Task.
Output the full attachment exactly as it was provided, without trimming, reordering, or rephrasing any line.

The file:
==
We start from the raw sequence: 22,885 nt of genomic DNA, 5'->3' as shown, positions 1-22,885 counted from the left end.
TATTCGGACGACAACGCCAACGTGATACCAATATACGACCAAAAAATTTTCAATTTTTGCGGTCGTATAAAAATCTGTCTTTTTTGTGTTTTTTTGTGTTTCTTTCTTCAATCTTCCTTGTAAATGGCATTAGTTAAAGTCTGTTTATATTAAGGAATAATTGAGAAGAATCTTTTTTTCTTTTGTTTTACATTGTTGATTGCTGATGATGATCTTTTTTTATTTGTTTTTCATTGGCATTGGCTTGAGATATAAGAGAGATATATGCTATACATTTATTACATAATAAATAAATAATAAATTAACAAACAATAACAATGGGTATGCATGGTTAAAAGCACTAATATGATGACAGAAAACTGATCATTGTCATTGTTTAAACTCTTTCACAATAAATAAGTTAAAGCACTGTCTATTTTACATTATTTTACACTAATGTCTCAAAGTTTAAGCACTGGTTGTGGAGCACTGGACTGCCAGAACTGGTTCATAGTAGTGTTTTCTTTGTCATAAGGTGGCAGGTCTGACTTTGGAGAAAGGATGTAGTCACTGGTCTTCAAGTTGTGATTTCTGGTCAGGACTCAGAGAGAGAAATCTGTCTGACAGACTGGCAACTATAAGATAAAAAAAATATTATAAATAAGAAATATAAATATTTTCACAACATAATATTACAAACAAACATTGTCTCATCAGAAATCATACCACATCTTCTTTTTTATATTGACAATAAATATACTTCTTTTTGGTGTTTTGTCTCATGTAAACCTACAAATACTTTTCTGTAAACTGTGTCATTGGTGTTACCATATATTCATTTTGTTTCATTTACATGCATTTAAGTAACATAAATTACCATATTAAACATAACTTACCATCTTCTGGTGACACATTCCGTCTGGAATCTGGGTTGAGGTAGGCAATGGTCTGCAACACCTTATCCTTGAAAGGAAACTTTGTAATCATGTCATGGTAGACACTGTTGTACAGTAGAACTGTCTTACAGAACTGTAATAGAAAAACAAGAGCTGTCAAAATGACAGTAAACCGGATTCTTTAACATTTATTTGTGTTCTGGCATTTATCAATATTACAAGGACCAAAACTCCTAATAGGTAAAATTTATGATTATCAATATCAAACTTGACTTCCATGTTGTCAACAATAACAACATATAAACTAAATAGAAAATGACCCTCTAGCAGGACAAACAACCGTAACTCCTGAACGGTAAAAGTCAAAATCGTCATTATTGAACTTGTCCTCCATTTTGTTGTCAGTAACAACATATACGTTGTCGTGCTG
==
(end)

We start from the raw sequence: 22,885 nt of genomic DNA, 5'->3' as shown, positions 1-22,885 counted from the left end.
TATTCGGACGACAACGCCAACGTGATACCAATATACGACCAAAAAATTTTCAATTTTTGCGGTCGTATAAAAATCTGTCTTTTTTGTGTTTTTTTGTGTTTCTTTCTTCAATCTTCCTTGTAAATGGCATTAGTTAAAGTCTGTTTATATTAAGGAATAATTGAGAAGAATCTTTTTTTCTTTTGTTTTACATTGTTGATTGCTGATGATGATCTTTTTTTATTTGTTTTTCATTGGCATTGGCTTGAGATATAAGAGAGATATATGCTATACATTTATTACATAATAAATAAATAATAAATTAACAAACAATAACAATGGGTATGCATGGTTAAAAGCACTAATATGATGACAGAAAACTGATCATTGTCATTGTTTAAACTCTTTCACAATAAATAAGTTAAAGCACTGTCTATTTTACATTATTTTACACTAATGTCTCAAAGTTTAAGCACTGGTTGTGGAGCACTGGACTGCCAGAACTGGTTCATAGTAGTGTTTTCTTTGTCATAAGGTGGCAGGTCTGACTTTGGAGAAAGGATGTAGTCACTGGTCTTCAAGTTGTGATTTCTGGTCAGGACTCAGAGAGAGAAATCTGTCTGACAGACTGGCAACTATAAGATAAAAAAAATATTATAAATAAGAAATATAAATATTTTCACAACATAATATTACAAACAAACATTGTCTCATCAGAAATCATACCACATCTTCTTTTTTATATTGACAATAAATATACTTCTTTTTGGTGTTTTGTCTCATGTAAACCTACAAATACTTTTCTGTAAACTGTGTCATTGGTGTTACCATATATTCATTTTGTTTCATTTACATGCATTTAAGTAACATAAATTACCATATTAAACATAACTTACCATCTTCTGGTGACACATTCCGTCTGGAATCTGGGTTGAGGTAGGCAATGGTCTGCAACACCTTATCCTTGAAAGGAAACTTTGTAATCATGTCATGGTAGACACTGTTGTACAGTAGAACTGTCTTACAGAACTGTAATAGAAAAACAAGAGCTGTCAAAATGACAGTAAACCGGATTCTTTAACATTTATTTGTGTTCTGGCATTTATCAATATTACAAGGACCAAAACTCCTAATAGGTAAAATTTATGATTATCAATATCAAACTTGACTTCCATGTTGTCAACAATAACAACATATAAACTAAATAGAAAATGACCCTCTAGCAGGACAAACAACCGTAACTCCTGAACGGTAAAAGTCAAAATCGTCATTATTGAACTTGTCCTCCATTTTGTTGTCAGTAACAACATATACGTTGTCGTGCTG